Detroit industrialist Richard secured the framework for a time, Anderson said.

“When the storage facility I had arranged was going to be repurposed, I started a conversation with artist Heizer and he agreed to take the framework back to his facility in Nevada,” Anderson wrote in an email.

In 2018, a pair of local art experts began a search for This Equals That. Mark Auslander, the director of Michigan State University’s Museum at the time told the Lansing State Journal, “This is something that put us on the map back in the day. I think there are people who will want to do something wild, crazy and ambitious all over again.”

But nobody ever could find the structure. If they did, what would they do with it? Where would they put it? Who would pay to restore it? Unless it was fully stored back to its original location with the original footprint — sans walkway and greenery — Heizer had vowed publicly that he wanted his name taken off the art.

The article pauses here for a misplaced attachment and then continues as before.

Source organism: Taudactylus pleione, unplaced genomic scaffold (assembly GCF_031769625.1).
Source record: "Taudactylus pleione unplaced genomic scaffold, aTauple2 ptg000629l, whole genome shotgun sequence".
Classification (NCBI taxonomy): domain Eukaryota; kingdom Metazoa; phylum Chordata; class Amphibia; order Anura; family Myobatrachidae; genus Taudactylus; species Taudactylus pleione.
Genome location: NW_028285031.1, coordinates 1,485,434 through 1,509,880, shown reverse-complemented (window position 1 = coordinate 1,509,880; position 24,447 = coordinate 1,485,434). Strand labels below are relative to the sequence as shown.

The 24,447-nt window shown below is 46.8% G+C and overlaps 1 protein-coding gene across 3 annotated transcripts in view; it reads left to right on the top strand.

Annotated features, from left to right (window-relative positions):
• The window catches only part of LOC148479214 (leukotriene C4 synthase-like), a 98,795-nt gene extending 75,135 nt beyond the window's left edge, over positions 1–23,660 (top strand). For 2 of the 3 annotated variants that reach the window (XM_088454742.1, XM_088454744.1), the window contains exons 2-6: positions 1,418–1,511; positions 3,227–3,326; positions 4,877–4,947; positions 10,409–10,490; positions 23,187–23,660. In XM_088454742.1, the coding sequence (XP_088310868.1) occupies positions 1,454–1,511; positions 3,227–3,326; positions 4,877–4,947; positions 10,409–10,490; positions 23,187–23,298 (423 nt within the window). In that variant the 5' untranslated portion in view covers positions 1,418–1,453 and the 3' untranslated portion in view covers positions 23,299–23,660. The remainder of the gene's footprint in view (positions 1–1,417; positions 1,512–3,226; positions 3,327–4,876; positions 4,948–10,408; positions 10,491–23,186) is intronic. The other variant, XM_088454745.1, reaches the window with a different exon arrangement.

Now, whatever remained of the art remains with Heizer.

Castanier said he understands the technical challenges of keeping the controversial structure where it was, but he called it “unfortunate” that state leaders at the time “didn’t have much respect for the arts.”

Today, Heizer is world famous for his land art concept. But at the time, even the arts community didn’t have much respect for the arts and didn’t recognize who Heizer was.

“Heizer if one of the top five sculptors in the world,” he said. “For Lansing to have a Heizer piece of art is a pretty big deal.”